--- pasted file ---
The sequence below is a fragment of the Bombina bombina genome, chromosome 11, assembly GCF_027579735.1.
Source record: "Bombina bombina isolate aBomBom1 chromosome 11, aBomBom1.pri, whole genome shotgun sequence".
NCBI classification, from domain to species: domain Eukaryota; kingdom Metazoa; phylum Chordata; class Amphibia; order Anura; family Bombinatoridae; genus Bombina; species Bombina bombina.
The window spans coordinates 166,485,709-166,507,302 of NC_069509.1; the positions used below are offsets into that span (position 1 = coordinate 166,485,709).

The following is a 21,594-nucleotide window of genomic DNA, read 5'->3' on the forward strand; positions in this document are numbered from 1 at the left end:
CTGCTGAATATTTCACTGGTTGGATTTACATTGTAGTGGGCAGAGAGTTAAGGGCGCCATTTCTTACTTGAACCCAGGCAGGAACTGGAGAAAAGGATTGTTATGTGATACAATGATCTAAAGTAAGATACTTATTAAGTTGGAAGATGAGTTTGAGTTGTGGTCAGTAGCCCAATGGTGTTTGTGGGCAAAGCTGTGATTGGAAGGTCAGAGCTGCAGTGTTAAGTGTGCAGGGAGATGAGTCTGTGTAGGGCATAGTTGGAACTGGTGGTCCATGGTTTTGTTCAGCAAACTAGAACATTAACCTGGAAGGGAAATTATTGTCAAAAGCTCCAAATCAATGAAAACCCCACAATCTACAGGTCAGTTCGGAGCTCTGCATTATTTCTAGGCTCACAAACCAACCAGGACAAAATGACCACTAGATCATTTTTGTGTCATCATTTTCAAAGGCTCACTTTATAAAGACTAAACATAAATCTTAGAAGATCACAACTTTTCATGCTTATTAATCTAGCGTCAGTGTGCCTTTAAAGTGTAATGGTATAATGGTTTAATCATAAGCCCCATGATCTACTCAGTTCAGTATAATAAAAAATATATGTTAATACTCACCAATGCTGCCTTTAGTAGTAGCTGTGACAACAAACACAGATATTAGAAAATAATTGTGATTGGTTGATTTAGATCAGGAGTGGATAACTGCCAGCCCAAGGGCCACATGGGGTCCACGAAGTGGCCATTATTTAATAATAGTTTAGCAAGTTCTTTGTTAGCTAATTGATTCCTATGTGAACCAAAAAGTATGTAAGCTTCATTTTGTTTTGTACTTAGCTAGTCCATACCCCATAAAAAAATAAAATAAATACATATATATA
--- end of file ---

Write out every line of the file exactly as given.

The sequence below is a fragment of the Bombina bombina genome, chromosome 11, assembly GCF_027579735.1.
Source record: "Bombina bombina isolate aBomBom1 chromosome 11, aBomBom1.pri, whole genome shotgun sequence".
NCBI classification, from domain to species: domain Eukaryota; kingdom Metazoa; phylum Chordata; class Amphibia; order Anura; family Bombinatoridae; genus Bombina; species Bombina bombina.
The window spans coordinates 166,485,709-166,507,302 of NC_069509.1; the positions used below are offsets into that span (position 1 = coordinate 166,485,709).

The following is a 21,594-nucleotide window of genomic DNA, read 5'->3' on the forward strand; positions in this document are numbered from 1 at the left end:
CTGCTGAATATTTCACTGGTTGGATTTACATTGTAGTGGGCAGAGAGTTAAGGGCGCCATTTCTTACTTGAACCCAGGCAGGAACTGGAGAAAAGGATTGTTATGTGATACAATGATCTAAAGTAAGATACTTATTAAGTTGGAAGATGAGTTTGAGTTGTGGTCAGTAGCCCAATGGTGTTTGTGGGCAAAGCTGTGATTGGAAGGTCAGAGCTGCAGTGTTAAGTGTGCAGGGAGATGAGTCTGTGTAGGGCATAGTTGGAACTGGTGGTCCATGGTTTTGTTCAGCAAACTAGAACATTAACCTGGAAGGGAAATTATTGTCAAAAGCTCCAAATCAATGAAAACCCCACAATCTACAGGTCAGTTCGGAGCTCTGCATTATTTCTAGGCTCACAAACCAACCAGGACAAAATGACCACTAGATCATTTTTGTGTCATCATTTTCAAAGGCTCACTTTATAAAGACTAAACATAAATCTTAGAAGATCACAACTTTTCATGCTTATTAATCTAGCGTCAGTGTGCCTTTAAAGTGTAATGGTATAATGGTTTAATCATAAGCCCCATGATCTACTCAGTTCAGTATAATAAAAAATATATGTTAATACTCACCAATGCTGCCTTTAGTAGTAGCTGTGACAACAAACACAGATATTAGAAAATAATTGTGATTGGTTGATTTAGATCAGGAGTGGATAACTGCCAGCCCAAGGGCCACATGGGGTCCACGAAGTGGCCATTATTTAATAATAGTTTAGCAAGTTCTTTGTTAGCTAATTGATTCCTATGTGAACCAAAAAGTATGTAAGCTTCATTTTGTTTTGTACTTAGCTAGTCCATACCCCATAAAAAAATAAAATAAATACATATATATA